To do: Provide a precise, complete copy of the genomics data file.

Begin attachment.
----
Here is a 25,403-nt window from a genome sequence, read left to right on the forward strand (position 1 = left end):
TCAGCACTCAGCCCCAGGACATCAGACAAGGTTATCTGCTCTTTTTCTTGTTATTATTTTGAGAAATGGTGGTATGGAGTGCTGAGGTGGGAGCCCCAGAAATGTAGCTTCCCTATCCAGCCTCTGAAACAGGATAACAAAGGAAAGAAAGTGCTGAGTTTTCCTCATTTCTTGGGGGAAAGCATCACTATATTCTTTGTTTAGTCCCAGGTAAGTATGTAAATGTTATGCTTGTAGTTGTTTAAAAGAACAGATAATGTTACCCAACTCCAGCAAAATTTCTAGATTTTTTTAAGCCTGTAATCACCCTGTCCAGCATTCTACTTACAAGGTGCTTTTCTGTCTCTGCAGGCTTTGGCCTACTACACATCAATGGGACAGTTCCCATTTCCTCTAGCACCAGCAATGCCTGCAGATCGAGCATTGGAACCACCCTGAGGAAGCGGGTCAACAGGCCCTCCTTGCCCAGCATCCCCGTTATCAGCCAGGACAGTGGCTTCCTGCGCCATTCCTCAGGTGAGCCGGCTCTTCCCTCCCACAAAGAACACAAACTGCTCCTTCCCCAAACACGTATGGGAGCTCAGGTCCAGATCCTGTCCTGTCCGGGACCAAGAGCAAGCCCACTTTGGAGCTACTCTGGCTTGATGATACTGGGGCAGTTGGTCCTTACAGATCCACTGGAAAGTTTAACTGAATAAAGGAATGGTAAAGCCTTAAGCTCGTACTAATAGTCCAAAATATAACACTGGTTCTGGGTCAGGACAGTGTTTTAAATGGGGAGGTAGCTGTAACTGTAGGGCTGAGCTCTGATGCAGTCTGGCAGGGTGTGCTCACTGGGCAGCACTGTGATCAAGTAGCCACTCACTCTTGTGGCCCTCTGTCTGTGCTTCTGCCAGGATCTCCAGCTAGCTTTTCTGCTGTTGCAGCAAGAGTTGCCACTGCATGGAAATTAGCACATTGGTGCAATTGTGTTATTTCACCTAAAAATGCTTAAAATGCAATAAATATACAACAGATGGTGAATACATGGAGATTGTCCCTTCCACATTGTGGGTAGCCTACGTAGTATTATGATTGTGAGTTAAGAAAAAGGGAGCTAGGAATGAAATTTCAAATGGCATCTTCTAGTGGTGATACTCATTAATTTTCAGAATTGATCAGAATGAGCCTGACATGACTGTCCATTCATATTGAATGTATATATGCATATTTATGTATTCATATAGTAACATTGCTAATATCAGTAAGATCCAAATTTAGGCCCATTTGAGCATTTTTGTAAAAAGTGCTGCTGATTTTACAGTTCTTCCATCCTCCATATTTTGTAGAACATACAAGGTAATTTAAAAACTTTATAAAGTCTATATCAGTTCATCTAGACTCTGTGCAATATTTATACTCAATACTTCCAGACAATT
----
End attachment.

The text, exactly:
Here is a 25,403-nt window from a genome sequence, read left to right on the forward strand (position 1 = left end):
TCAGCACTCAGCCCCAGGACATCAGACAAGGTTATCTGCTCTTTTTCTTGTTATTATTTTGAGAAATGGTGGTATGGAGTGCTGAGGTGGGAGCCCCAGAAATGTAGCTTCCCTATCCAGCCTCTGAAACAGGATAACAAAGGAAAGAAAGTGCTGAGTTTTCCTCATTTCTTGGGGGAAAGCATCACTATATTCTTTGTTTAGTCCCAGGTAAGTATGTAAATGTTATGCTTGTAGTTGTTTAAAAGAACAGATAATGTTACCCAACTCCAGCAAAATTTCTAGATTTTTTTAAGCCTGTAATCACCCTGTCCAGCATTCTACTTACAAGGTGCTTTTCTGTCTCTGCAGGCTTTGGCCTACTACACATCAATGGGACAGTTCCCATTTCCTCTAGCACCAGCAATGCCTGCAGATCGAGCATTGGAACCACCCTGAGGAAGCGGGTCAACAGGCCCTCCTTGCCCAGCATCCCCGTTATCAGCCAGGACAGTGGCTTCCTGCGCCATTCCTCAGGTGAGCCGGCTCTTCCCTCCCACAAAGAACACAAACTGCTCCTTCCCCAAACACGTATGGGAGCTCAGGTCCAGATCCTGTCCTGTCCGGGACCAAGAGCAAGCCCACTTTGGAGCTACTCTGGCTTGATGATACTGGGGCAGTTGGTCCTTACAGATCCACTGGAAAGTTTAACTGAATAAAGGAATGGTAAAGCCTTAAGCTCGTACTAATAGTCCAAAATATAACACTGGTTCTGGGTCAGGACAGTGTTTTAAATGGGGAGGTAGCTGTAACTGTAGGGCTGAGCTCTGATGCAGTCTGGCAGGGTGTGCTCACTGGGCAGCACTGTGATCAAGTAGCCACTCACTCTTGTGGCCCTCTGTCTGTGCTTCTGCCAGGATCTCCAGCTAGCTTTTCTGCTGTTGCAGCAAGAGTTGCCACTGCATGGAAATTAGCACATTGGTGCAATTGTGTTATTTCACCTAAAAATGCTTAAAATGCAATAAATATACAACAGATGGTGAATACATGGAGATTGTCCCTTCCACATTGTGGGTAGCCTACGTAGTATTATGATTGTGAGTTAAGAAAAAGGGAGCTAGGAATGAAATTTCAAATGGCATCTTCTAGTGGTGATACTCATTAATTTTCAGAATTGATCAGAATGAGCCTGACATGACTGTCCATTCATATTGAATGTATATATGCATATTTATGTATTCATATAGTAACATTGCTAATATCAGTAAGATCCAAATTTAGGCCCATTTGAGCATTTTTGTAAAAAGTGCTGCTGATTTTACAGTTCTTCCATCCTCCATATTTTGTAGAACATACAAGGTAATTTAAAAACTTTATAAAGTCTATATCAGTTCATCTAGACTCTGTGCAATATTTATACTCAATACTTCCAGACAATT